With the success of the High Line, every city seems to be looking again at their old railroad tracks, seeing them as untapped assets instead of eyesores ready for the scrap heap. Chicago is getting ready to reveal its Bloomingdale Trail next year, while design work is moving forward with the Beltline in Atlanta. Now, a neighborhood in Queens, NYC, seeks to turn a 3.5-mile-long stretch of abandoned Long Island rail track into the foundation for a new park called the QueensWay, joining the ranks of those with major urban rails-to-trail projects. The Friends of the QueensWay and Trust for Public Land (TPL) just announced WXY architecture + urban design and landscape architecture firm dlandstudio, two New York-based firms, were selected to lead a comprehensive $1 million design and feasibility plan. These two firms beat out 29 other competitors.
The Trust for Public Land writes: “When it is finished, the QueensWay will create a 3.5 mile linear park along an old Long Island Railroad track path, stretching through central and southern Queens. It will connect multiple communities and provide green space for 250,000 people in the borough. The park will also celebrate the borough’s diversity, with art, sculpture and food from around the world.”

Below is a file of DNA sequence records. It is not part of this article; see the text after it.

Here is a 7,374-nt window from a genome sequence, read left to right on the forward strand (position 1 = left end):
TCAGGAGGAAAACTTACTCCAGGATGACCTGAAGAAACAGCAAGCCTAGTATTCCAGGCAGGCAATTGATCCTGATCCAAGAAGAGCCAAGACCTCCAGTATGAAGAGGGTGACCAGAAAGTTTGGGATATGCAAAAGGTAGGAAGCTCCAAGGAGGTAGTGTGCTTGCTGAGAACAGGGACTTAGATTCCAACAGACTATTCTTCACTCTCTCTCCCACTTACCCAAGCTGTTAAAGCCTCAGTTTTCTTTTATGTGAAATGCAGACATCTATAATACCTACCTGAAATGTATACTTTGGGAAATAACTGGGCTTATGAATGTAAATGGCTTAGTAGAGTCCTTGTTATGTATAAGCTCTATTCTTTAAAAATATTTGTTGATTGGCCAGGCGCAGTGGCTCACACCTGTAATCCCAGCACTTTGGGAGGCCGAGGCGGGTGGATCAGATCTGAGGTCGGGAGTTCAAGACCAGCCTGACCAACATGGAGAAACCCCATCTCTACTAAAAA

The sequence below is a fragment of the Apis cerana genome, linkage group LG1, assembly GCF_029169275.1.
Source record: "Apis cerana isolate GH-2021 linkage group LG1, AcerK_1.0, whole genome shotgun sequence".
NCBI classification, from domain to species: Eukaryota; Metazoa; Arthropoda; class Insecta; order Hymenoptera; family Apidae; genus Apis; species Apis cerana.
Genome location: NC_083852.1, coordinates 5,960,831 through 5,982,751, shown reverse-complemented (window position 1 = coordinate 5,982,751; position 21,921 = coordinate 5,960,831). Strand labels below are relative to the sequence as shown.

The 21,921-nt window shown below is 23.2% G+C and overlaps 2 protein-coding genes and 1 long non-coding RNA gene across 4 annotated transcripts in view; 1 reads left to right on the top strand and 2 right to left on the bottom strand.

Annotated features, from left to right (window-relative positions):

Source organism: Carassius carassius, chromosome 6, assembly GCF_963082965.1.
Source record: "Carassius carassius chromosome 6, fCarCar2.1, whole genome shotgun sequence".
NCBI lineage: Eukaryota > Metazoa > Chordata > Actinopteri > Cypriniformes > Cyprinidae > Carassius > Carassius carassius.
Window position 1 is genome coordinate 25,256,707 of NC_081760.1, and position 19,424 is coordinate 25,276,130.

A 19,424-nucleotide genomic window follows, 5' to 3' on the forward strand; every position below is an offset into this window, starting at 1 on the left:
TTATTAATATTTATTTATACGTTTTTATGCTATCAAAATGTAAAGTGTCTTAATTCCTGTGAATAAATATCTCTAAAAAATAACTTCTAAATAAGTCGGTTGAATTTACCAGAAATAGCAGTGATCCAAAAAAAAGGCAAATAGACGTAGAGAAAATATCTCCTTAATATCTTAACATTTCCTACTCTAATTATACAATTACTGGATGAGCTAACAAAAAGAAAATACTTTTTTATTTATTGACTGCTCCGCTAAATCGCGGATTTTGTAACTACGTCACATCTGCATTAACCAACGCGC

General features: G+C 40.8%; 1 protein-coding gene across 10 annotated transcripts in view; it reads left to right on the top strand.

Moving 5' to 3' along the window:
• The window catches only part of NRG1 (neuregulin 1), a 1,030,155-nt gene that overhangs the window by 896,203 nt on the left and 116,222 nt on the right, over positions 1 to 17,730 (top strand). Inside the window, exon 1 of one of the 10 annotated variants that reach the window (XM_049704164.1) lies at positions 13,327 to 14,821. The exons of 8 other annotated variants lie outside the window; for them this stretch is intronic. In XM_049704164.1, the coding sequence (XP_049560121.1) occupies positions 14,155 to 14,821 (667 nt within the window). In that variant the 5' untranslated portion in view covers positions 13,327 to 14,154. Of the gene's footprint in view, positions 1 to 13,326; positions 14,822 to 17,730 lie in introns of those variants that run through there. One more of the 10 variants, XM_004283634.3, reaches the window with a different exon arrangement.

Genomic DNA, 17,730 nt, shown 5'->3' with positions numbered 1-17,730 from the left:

Susannah Drake, FASLA, AIA, Principal, dlandstudio and NY ASLA Chapter President, said: “Connected ecologies—be they natural, social or cultural—are critical in the urban environment. Where Central Park is the heart and lungs of Manhattan, QueensWay, with sensitive design, can become a critical artery of green open space for a diverse, vibrant community, offering opportunities for recreation, education, community gathering and ecological productivity to our great city.”
The plan will be financed by a $467,000 grant from the New York State Office of Parks, Recreation, and Historic Preservation, in cooperation with Governor Andrew Cuomo’s Regional Economic Development Council. Another $140,000 will come from NYC’s Department of Environmental Protection. City funds will be used on “environmental and green infrastructure assessments.” Additional private sector donors include Citi, the Tiger Baron Foundation, and the Booth Ferris Foundation.
Learn more about the scale of the QueensWay in this brief video:
Image credits: WXY architecture + urban design